Birthplace: Staffordshire, England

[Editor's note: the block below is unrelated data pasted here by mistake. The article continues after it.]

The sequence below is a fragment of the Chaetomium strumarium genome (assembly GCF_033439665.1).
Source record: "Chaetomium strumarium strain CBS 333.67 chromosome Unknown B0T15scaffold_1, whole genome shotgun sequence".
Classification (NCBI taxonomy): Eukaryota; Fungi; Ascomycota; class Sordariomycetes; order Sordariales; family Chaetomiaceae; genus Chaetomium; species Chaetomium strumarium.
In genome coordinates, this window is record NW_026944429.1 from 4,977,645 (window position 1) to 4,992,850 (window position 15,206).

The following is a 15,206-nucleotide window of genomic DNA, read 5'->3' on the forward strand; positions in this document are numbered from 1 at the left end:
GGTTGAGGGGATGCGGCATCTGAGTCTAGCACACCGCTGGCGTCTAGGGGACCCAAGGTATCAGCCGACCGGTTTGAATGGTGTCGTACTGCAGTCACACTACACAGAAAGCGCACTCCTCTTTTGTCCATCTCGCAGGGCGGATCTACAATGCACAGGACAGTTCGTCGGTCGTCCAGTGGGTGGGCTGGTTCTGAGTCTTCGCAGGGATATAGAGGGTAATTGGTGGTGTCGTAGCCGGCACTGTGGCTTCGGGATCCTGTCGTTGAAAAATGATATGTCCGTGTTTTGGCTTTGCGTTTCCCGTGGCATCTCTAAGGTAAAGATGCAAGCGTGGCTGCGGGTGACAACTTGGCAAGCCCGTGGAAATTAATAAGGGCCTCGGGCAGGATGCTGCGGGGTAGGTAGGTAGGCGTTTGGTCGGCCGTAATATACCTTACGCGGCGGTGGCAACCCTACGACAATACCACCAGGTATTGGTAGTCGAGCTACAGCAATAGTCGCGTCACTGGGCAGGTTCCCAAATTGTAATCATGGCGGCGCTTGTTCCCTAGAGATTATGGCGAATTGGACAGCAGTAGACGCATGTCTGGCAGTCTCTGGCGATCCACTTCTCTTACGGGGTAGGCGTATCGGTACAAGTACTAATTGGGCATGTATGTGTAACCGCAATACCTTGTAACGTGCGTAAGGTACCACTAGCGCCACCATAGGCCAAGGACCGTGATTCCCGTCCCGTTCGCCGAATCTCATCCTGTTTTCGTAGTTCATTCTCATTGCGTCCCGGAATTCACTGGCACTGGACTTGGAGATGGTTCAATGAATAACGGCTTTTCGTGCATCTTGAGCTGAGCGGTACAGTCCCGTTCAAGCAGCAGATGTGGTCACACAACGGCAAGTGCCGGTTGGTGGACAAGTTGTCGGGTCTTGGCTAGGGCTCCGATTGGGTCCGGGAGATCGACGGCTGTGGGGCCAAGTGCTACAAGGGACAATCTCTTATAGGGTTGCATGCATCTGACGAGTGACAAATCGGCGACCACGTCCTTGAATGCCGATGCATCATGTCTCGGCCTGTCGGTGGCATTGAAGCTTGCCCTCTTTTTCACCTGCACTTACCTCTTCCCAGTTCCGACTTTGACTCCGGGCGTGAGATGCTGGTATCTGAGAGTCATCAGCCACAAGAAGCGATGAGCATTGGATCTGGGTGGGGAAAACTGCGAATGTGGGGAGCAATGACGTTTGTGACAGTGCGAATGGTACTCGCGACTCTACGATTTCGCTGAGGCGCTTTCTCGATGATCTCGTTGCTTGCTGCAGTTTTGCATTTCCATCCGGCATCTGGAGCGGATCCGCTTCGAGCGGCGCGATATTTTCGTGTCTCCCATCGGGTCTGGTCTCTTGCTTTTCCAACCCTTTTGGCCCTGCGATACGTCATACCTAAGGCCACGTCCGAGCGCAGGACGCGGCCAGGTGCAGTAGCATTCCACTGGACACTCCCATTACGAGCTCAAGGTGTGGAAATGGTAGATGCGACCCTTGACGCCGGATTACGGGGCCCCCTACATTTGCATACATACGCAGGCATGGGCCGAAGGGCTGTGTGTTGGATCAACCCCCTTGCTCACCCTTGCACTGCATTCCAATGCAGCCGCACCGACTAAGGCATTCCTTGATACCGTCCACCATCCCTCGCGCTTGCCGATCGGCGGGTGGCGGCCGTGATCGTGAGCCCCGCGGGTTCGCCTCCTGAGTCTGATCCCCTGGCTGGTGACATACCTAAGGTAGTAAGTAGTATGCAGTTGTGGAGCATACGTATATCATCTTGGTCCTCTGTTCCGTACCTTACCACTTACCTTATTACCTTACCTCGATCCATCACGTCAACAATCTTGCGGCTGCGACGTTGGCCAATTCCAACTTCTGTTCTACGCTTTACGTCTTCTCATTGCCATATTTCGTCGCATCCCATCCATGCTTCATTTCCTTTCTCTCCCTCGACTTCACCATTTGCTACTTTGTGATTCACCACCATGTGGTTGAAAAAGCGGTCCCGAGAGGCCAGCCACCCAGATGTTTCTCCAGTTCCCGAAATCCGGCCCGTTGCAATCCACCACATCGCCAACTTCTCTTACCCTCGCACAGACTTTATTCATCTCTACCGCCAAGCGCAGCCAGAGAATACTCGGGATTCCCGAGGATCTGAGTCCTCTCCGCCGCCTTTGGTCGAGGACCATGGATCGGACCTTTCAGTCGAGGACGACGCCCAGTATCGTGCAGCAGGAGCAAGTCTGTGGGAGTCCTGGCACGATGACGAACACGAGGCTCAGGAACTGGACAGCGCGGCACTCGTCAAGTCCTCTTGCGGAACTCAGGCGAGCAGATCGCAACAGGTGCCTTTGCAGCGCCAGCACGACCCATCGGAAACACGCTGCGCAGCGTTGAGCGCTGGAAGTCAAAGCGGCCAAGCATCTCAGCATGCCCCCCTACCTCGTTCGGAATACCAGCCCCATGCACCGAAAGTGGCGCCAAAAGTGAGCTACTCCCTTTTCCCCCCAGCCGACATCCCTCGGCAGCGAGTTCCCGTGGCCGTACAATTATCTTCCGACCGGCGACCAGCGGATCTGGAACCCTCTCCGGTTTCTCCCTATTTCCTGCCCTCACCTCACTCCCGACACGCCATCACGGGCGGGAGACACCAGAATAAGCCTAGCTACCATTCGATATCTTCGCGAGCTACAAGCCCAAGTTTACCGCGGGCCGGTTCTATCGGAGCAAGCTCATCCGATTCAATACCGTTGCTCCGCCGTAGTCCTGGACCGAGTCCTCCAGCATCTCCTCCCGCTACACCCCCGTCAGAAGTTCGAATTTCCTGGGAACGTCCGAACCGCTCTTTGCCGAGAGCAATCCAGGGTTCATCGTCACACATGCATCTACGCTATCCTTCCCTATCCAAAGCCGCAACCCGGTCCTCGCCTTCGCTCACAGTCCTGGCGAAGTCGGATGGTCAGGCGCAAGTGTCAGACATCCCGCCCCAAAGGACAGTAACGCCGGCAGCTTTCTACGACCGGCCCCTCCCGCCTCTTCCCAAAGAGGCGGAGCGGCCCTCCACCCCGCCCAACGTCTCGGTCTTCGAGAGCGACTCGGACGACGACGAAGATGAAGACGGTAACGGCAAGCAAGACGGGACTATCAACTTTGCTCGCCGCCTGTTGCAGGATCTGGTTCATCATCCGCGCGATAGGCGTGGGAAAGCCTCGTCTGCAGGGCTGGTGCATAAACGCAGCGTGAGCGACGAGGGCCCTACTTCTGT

After working with his brother in his father's business, Moore Brothers, the pair decided to sell the firm in 1905. Moore then went on to found his own firm (1905–15) and was later joined by his son. He specialized in developing innovative glazes for his ceramics, reviving the Ming dynasty practice of rouge flambes, and producing turquoise, sang-de-boeuf, crystalline, and aventurine glazes as well as fine lustres. His work was well known and he was often called upon to consult with British, European, and American firms. He became preoccupied with the health concerns of pottery workers and wrote a paper, which he delivered to the Ceramic Society in 1932, advocating changes in production practices to reduce the incidence of lung disease.Died: 1935
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